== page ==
Why Tick Paralysis Is More Serious Than You Think

Many people don't realize just how disastrous a tick bite can truly be until it's far too late. Case in point: there are actually not one, not two but 40 (!) different species of ticks that can actually cause paralysis in their victims. While it's true that this is usually only a problem for dogs and other animals, thousands of people are affected each year - which means that you need to know as much about the cause, the symptoms and the solution as possible so you can avoid this type of situation yourself.

How Tick Paralysis Happens

Certain types of female ticks (the kind that also lay eggs) produce a very specific neurotoxin when they latch onto the skin of a victim and begin to feed. This toxin then gets passed onto the host almost immediately, which is how paralysis occurs. There are four species in North America in particular that you have to worry about - the American Dog Tick, the Rocky Mountain Wood Tick, the Amblyomma Tick and the Lxodes Tick. They're particularly common in the Southeast, the Pacific Northwest and the Rockies - so stay sharp out there.

The Symptoms of Tick Paralysis

The most important thing for you to understand about all of this is that most tick paralysis symptoms won't actually start for about five to six days AFTER the tick has attached itself to a victim's skin. People affected generally report some type of tingling sensation, which starts at the feet and works its way up the legs. Many people often say that they suddenly find it hard to work and are constantly losing their balance, due largely to the fact that they're losing sensation in their lower extremities. These symptoms can extend to the neck, shoulders and face as well.

When left untreated, this can actually lead to suffocation as it can cause paralysis in the muscles that are responsible for breathing. In very rare cases, these symptoms can even make their way to a person's brain stem. This can also, in extreme situations, eventually lead to death.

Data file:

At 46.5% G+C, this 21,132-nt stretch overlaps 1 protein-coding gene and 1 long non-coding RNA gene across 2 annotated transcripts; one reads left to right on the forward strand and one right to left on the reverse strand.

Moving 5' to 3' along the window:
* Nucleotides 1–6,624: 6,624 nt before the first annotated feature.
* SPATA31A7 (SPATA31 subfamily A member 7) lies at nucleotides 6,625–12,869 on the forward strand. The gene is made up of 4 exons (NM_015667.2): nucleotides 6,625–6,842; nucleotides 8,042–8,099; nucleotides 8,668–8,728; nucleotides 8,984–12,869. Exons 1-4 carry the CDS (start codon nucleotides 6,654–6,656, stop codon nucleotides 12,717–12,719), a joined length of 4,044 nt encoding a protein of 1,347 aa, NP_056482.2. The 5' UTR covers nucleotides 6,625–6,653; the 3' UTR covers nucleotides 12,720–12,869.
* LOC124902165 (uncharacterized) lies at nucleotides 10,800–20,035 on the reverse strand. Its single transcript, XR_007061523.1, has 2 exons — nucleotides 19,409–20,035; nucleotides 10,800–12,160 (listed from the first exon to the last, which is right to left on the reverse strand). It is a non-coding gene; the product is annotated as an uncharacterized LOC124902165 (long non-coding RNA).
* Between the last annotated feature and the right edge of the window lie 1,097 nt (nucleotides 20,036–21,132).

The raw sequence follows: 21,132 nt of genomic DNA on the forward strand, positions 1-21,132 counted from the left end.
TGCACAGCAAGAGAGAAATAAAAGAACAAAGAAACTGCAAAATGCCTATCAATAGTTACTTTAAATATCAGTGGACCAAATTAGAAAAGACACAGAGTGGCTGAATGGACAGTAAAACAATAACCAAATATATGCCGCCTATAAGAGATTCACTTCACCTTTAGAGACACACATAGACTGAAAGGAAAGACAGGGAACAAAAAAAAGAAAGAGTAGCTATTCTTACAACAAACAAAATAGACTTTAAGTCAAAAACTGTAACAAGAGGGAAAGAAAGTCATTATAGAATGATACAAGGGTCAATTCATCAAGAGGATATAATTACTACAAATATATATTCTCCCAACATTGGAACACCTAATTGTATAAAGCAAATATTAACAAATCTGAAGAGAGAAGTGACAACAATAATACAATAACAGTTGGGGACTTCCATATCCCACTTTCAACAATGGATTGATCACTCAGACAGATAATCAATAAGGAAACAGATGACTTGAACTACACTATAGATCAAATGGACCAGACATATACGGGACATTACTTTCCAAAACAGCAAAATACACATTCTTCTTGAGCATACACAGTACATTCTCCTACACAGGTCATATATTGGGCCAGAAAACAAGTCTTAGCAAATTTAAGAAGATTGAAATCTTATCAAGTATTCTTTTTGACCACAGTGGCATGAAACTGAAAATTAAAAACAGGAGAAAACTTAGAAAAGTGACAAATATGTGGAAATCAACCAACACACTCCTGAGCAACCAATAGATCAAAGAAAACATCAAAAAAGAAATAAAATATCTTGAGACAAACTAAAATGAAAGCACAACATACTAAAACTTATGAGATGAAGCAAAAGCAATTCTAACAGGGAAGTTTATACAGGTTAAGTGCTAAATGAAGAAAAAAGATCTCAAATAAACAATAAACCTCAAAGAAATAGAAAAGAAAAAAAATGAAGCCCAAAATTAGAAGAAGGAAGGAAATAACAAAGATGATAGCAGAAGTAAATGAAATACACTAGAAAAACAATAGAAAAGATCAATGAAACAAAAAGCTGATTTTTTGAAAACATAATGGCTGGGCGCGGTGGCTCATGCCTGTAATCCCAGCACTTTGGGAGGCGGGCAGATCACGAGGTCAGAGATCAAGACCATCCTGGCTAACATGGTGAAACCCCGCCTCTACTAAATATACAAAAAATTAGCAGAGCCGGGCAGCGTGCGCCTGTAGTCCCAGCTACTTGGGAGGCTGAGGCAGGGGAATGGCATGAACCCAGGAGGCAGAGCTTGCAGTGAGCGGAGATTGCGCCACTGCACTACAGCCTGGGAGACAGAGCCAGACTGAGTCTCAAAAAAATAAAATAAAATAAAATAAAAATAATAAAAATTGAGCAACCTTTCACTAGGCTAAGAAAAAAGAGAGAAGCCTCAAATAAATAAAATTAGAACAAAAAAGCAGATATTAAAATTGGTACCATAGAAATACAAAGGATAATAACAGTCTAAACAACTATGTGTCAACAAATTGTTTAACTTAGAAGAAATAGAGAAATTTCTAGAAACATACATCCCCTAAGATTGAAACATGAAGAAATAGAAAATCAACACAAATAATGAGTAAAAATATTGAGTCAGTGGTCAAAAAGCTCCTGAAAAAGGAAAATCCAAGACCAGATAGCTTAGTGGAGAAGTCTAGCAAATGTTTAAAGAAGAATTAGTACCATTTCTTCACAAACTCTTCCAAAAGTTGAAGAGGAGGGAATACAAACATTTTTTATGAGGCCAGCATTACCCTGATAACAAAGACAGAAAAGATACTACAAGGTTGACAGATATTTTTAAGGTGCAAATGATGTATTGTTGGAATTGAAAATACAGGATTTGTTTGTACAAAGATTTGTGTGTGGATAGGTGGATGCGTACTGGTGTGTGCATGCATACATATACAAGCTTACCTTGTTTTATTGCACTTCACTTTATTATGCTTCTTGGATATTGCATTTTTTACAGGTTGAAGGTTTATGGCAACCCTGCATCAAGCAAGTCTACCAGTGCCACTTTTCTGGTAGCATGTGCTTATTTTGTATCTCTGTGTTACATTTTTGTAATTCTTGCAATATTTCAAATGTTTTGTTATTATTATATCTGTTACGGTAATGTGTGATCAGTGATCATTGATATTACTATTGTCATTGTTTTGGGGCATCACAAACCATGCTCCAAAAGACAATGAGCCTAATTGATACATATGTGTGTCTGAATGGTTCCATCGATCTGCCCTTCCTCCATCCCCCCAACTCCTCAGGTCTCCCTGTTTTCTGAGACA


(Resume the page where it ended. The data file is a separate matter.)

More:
At this point, it's important to note that tick paralysis tends to affect teens and young people much more than adults because it's difficult to actually detect ticks that attach themselves to the scalp beneath long hair (so pay close attention to teen girls in particular). However, hairy adult males are also particularly at risk because of the aforementioned issues.

How Tick Paralysis Happens

The absolute best way to prevent tick paralysis is to avoid being bitten in the first place, which means covering ALL exposed skin with clothing if you're going to be spending time in a tick infested area. When you get home, be sure to check all of the areas of your body where these critters like to hide, too - like your hair and scalp. If you've got dog, inspect your dog's coat before letting them back in the house and remove any ticks that may be stowaways. If you're traveling internationally and are exposed to ticks, be sure to check your clothes, your body AND your luggage before you get on the plane to head back home.

As is true with most things, the best defense for tick paralysis is truly a good offense. So long as you're vigilant when it comes to spending time among the great outdoors, you'll likely be just fine.

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